Now that Christmas is over -- unless you celebrate Christmas from the first Sunday of Advent through and including the Feast of the Epiphany -- it might be a good time to examine the political and ideological questions raised by Christmas carols ... which I do in this week's "Skeptic's Collection" column in hopes of increasing the "woke-ness" level for Christmas of 2019. No reason to thank me ...
Recently, the cultural outrage factory, never short of work, has managed to evoke a sense of high dudgeon about the allegedly sexist lyrics, amounting to an advocacy of date rape, attaching to the well-known Christmas carol “Baby It’s Cold Outside”. Before following the controversy on Facebook, I would have thought that this kerfuffle
In Shadowlands, the movie about the courtship and marriage of C. S. Lewis and Joy Davidman Gresham, C. S. Lewis is quoted as saying “We read to know we are not alone”. I have found multitudes of citations where people quote Lewis as having said this in those very words, but have so far found no specific source, no book, no article, no lecture, for this remark. But even if Lewis did not say it, he should have. For in my own personal experience, there have been instances too abundant to count where this proved to be the case with uncanny timeliness. The following examples do not even scratch the surface. But in virtually all cases of where I have been reminded that I am not alone, this reminder also amounted to a revelation of what I myself thought even at times when I was not aware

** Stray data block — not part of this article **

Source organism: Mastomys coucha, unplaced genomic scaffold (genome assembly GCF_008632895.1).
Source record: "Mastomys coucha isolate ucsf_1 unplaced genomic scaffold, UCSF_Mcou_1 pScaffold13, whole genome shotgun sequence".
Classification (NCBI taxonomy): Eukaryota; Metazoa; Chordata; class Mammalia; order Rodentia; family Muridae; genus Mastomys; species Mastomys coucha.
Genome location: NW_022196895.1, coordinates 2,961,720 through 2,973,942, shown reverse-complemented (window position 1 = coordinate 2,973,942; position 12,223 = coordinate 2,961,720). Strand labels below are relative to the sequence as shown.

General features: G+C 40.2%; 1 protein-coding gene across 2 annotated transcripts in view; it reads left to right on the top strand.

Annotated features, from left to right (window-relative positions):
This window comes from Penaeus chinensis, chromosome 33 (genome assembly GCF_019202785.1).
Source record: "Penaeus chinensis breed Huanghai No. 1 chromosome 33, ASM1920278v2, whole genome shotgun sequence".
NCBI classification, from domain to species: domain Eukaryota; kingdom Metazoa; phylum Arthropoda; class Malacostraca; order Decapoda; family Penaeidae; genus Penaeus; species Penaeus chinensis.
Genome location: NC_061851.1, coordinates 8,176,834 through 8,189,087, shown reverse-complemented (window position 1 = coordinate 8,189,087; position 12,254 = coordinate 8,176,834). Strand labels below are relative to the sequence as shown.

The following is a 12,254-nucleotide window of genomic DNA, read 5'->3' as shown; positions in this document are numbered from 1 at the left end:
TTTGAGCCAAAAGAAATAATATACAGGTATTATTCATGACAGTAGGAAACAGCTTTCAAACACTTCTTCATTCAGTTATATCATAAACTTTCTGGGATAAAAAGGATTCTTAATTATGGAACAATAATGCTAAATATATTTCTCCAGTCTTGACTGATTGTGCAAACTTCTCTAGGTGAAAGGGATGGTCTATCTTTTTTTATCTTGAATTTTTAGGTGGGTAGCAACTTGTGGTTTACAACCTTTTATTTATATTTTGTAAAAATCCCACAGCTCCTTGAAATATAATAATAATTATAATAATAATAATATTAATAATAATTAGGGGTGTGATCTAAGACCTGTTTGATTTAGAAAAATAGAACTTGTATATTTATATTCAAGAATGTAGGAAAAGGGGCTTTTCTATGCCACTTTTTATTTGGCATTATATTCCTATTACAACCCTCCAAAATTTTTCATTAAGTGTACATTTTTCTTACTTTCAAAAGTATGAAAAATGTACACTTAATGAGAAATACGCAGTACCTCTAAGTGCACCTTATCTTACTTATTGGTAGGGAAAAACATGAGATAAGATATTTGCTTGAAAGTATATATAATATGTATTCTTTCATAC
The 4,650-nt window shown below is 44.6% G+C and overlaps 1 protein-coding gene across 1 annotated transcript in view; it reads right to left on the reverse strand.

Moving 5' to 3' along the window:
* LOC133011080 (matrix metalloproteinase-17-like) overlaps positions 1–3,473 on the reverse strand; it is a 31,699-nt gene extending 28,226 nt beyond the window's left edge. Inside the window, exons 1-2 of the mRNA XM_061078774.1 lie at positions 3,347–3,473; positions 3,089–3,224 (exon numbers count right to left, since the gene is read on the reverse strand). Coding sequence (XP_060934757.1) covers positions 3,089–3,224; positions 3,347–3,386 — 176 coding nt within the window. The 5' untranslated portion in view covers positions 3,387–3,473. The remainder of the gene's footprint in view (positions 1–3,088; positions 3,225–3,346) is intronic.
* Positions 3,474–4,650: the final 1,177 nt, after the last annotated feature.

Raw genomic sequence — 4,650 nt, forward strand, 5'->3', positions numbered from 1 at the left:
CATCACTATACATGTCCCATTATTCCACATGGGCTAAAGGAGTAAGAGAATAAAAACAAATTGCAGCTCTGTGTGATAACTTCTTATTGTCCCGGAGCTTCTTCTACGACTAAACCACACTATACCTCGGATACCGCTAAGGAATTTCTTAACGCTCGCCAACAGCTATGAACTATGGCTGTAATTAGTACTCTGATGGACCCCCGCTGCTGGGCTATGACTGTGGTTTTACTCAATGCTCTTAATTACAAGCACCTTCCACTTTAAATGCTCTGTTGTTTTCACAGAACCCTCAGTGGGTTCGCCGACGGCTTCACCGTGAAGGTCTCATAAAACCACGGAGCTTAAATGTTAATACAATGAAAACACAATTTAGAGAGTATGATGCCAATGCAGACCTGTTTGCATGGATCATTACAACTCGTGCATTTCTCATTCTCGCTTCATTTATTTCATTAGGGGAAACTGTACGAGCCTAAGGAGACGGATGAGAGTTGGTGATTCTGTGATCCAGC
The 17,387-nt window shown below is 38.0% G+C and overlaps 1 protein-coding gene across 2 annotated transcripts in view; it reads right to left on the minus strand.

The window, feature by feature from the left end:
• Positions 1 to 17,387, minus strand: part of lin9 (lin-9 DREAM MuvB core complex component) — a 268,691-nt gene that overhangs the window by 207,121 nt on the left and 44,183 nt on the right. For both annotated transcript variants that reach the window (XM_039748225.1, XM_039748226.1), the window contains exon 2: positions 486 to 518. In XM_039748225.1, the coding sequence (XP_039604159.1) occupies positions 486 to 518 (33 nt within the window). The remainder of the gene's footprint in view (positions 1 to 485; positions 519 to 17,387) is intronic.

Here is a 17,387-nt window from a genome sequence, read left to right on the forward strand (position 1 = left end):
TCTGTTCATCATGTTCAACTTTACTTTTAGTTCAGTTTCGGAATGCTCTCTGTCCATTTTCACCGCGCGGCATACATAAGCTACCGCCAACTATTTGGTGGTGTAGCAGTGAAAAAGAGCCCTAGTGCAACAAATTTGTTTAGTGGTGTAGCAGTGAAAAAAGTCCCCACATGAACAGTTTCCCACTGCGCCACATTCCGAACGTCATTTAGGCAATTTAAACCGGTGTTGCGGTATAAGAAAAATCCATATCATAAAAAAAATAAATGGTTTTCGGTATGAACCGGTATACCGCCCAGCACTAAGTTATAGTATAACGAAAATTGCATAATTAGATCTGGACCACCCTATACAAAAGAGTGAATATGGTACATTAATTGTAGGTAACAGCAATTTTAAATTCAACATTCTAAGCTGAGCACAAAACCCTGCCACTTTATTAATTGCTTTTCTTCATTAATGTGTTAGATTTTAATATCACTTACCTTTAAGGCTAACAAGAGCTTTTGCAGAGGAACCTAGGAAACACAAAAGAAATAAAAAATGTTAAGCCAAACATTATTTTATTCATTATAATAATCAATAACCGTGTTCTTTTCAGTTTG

The “Vergangenheit” episode of season 2 of Netflix’ critically acclaimed series The Crown dwelt at length on the treachery of the ex-King Edward VIII’s and his wife Wallis Simpson’s collaboration with Hitler to restore Edward to the Throne following the supposedly imminent and, at the time, the all-too-possible fall of England and the establishment of a Nazi regime in the United Kingdom. (Incidentally and not unexpectedly, the Prime Minister of a fascist UK would allegedly have been Oswald Mosley, head of the British Union of Fascists.) The true extent of the treason came to light with the publication, in the United States, of what Americans called the “Marburg files,” after the castle in the German state of Hesse, where the documents were discovered – which the English more appropriat